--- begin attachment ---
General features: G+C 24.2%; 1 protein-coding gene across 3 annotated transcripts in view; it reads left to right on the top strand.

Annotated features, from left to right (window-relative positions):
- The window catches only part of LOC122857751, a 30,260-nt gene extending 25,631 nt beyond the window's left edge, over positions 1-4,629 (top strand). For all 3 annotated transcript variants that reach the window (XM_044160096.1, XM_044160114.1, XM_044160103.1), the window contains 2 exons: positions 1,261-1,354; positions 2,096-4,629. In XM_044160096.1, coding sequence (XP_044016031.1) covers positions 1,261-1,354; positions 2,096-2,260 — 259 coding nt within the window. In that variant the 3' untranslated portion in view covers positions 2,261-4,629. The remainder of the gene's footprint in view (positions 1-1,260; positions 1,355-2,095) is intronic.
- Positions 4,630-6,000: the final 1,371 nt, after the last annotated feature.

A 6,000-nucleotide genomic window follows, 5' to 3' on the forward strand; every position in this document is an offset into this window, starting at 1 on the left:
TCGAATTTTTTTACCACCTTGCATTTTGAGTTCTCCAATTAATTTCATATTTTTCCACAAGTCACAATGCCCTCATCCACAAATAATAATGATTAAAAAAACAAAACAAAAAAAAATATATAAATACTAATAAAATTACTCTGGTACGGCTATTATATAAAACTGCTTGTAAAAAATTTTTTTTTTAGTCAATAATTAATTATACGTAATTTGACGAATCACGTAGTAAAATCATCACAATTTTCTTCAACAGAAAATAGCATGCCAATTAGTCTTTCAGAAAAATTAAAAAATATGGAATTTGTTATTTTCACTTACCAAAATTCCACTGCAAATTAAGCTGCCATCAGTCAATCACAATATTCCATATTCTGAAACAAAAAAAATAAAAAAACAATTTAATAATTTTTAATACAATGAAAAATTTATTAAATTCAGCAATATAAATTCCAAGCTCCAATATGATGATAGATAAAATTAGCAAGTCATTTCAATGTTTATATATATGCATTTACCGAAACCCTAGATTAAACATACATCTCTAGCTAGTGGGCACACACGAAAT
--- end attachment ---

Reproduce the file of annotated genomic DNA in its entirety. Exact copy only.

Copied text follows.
General features: G+C 24.2%; 1 protein-coding gene across 3 annotated transcripts in view; it reads left to right on the top strand.

Annotated features, from left to right (window-relative positions):
- The window catches only part of LOC122857751, a 30,260-nt gene extending 25,631 nt beyond the window's left edge, over positions 1-4,629 (top strand). For all 3 annotated transcript variants that reach the window (XM_044160096.1, XM_044160114.1, XM_044160103.1), the window contains 2 exons: positions 1,261-1,354; positions 2,096-4,629. In XM_044160096.1, coding sequence (XP_044016031.1) covers positions 1,261-1,354; positions 2,096-2,260 — 259 coding nt within the window. In that variant the 3' untranslated portion in view covers positions 2,261-4,629. The remainder of the gene's footprint in view (positions 1-1,260; positions 1,355-2,095) is intronic.
- Positions 4,630-6,000: the final 1,371 nt, after the last annotated feature.

A 6,000-nucleotide genomic window follows, 5' to 3' on the forward strand; every position in this document is an offset into this window, starting at 1 on the left:
TCGAATTTTTTTACCACCTTGCATTTTGAGTTCTCCAATTAATTTCATATTTTTCCACAAGTCACAATGCCCTCATCCACAAATAATAATGATTAAAAAAACAAAACAAAAAAAAATATATAAATACTAATAAAATTACTCTGGTACGGCTATTATATAAAACTGCTTGTAAAAAATTTTTTTTTTAGTCAATAATTAATTATACGTAATTTGACGAATCACGTAGTAAAATCATCACAATTTTCTTCAACAGAAAATAGCATGCCAATTAGTCTTTCAGAAAAATTAAAAAATATGGAATTTGTTATTTTCACTTACCAAAATTCCACTGCAAATTAAGCTGCCATCAGTCAATCACAATATTCCATATTCTGAAACAAAAAAAATAAAAAAACAATTTAATAATTTTTAATACAATGAAAAATTTATTAAATTCAGCAATATAAATTCCAAGCTCCAATATGATGATAGATAAAATTAGCAAGTCATTTCAATGTTTATATATATGCATTTACCGAAACCCTAGATTAAACATACATCTCTAGCTAGTGGGCACACACGAAAT